Saturday, November 30, 2013

A Time Being

Have you ever wondered  where thoughts come from?  They could be so random. If you are anxious or upset about something, the thoughts that hound you can make you stop in your tracks and affect your behaviour and deprive you of sleep that you need most to think clearly and go about your daily activities. But if you pay attention, you can actually alter your reality.  How we feel and what we think tend to  change from moment to moment so if we know our thoughts, we can watch them come and go.

Canal de Bourgogne

I tried meditation when I was a student at the university and I remember I had problems staying still just like the young girl Nao Yasutani in A Tale for the Time Being written by Ruth Ozeki.  Nao’s great grandmother Jiko had shown her how to meditate.

In A Tale for the Time Being ,the protagonist, Ruth was unable to complete another novel and she had decided to write a memoir about how she had spent years taking care of her mother, who’d suffered from Alzheimer’s.  She found a Hello Kitty lunchbox that washed up on the beach and inside it an antique wristwatch, a pack of indecipherable letters and the secret diary of a sixteen year old Japanese girl, Nao.
Nao wrote:
As you’ve probably figured  out by now, on account of the ADD, my mind is always chattering away like a monkey. And sometimes I can’t even count to three. Can you believe it ? No wonder I couldn’t get into a decent high school. But the good news is that it doesn’t matter if you screw up zazen.  Jiko says don’t even think of it as screwing up. She says it ‘s totally natural for a person’s mind to think because that’s what minds are supposed to do, so when your mind wanders and gets tangled up in crazy thoughts, you don’t have to freak out. It ‘s no big deal. You just notice it’s happened and drop it, like whatever, and start again from the beginning.’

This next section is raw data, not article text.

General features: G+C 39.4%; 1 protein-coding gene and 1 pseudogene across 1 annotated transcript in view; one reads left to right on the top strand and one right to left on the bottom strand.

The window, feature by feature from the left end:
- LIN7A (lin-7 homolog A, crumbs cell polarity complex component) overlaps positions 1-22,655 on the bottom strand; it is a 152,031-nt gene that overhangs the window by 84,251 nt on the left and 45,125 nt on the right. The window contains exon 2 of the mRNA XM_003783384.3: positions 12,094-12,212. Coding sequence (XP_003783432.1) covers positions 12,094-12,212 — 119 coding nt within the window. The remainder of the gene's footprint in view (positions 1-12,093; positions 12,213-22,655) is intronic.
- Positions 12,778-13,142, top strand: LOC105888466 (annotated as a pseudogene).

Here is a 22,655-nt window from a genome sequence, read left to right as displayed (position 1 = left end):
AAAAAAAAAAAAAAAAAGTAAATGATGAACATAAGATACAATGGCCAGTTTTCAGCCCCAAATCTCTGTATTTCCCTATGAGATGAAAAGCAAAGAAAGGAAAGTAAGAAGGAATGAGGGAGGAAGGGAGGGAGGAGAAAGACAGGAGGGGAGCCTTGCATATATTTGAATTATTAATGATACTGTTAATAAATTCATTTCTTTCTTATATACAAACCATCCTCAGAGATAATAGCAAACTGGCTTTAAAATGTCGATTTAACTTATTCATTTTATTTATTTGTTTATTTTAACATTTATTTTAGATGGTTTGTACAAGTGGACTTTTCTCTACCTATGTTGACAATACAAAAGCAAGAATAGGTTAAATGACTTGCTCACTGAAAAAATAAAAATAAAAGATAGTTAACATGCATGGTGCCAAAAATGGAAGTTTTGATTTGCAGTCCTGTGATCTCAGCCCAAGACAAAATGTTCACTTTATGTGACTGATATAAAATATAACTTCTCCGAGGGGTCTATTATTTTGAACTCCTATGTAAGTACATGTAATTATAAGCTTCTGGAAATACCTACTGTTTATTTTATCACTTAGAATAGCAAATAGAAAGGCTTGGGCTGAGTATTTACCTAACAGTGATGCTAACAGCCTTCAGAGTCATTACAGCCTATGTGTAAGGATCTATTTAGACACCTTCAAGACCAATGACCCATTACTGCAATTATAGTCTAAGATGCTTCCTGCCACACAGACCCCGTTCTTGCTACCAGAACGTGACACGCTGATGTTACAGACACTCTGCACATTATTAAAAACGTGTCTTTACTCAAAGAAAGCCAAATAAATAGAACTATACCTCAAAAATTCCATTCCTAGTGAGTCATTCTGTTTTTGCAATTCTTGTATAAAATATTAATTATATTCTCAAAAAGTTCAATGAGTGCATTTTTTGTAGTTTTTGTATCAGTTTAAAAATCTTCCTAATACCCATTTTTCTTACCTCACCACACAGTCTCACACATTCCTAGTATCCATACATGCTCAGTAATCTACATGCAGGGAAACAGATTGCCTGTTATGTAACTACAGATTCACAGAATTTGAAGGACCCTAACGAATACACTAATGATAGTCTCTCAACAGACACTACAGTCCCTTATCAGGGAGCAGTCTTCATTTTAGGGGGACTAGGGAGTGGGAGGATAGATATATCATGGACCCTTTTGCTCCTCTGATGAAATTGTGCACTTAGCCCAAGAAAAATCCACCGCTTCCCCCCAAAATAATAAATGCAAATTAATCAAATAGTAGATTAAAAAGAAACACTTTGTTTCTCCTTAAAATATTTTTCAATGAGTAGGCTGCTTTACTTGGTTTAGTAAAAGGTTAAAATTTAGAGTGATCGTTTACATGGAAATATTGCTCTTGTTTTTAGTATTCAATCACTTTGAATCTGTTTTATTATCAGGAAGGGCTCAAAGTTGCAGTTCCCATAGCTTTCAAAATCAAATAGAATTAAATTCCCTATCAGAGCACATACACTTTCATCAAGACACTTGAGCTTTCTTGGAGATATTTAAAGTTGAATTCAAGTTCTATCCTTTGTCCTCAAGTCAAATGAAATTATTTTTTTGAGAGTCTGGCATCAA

Nao's diary was a distraction. Ruth felt compelled to read the journal by Nao, the young girl who claimed that she was a time being and she wanted to tell someone the fascinating story of her hundred-and- four-year old great grandmother, who was a Zen Buddhist nun. 

Now , looking at the pile of pages, she felt a quickening flush of panic at the thought of all her own lost time, the confused mess she’d made of this draft, and the work that still needed to be done to sort it all out. What was she doing wasting precious hours on someone else’s story?

The young girl  had left their U.S. home to return to Japan with her parents as her father had lost his job. She had suicidal thoughts and she sought solace in writing her journal that was kept in a red cloth cover entitled À la recherche du temps perdu par Marcel Proust. Nao’s father had attempted to commit suicide and there were parts of the story that I found depressing to read when these characters were suicidal. Nao was bullied in school and also in the cyber world and her father was suffering from depression and had felt  helpless and hopeless.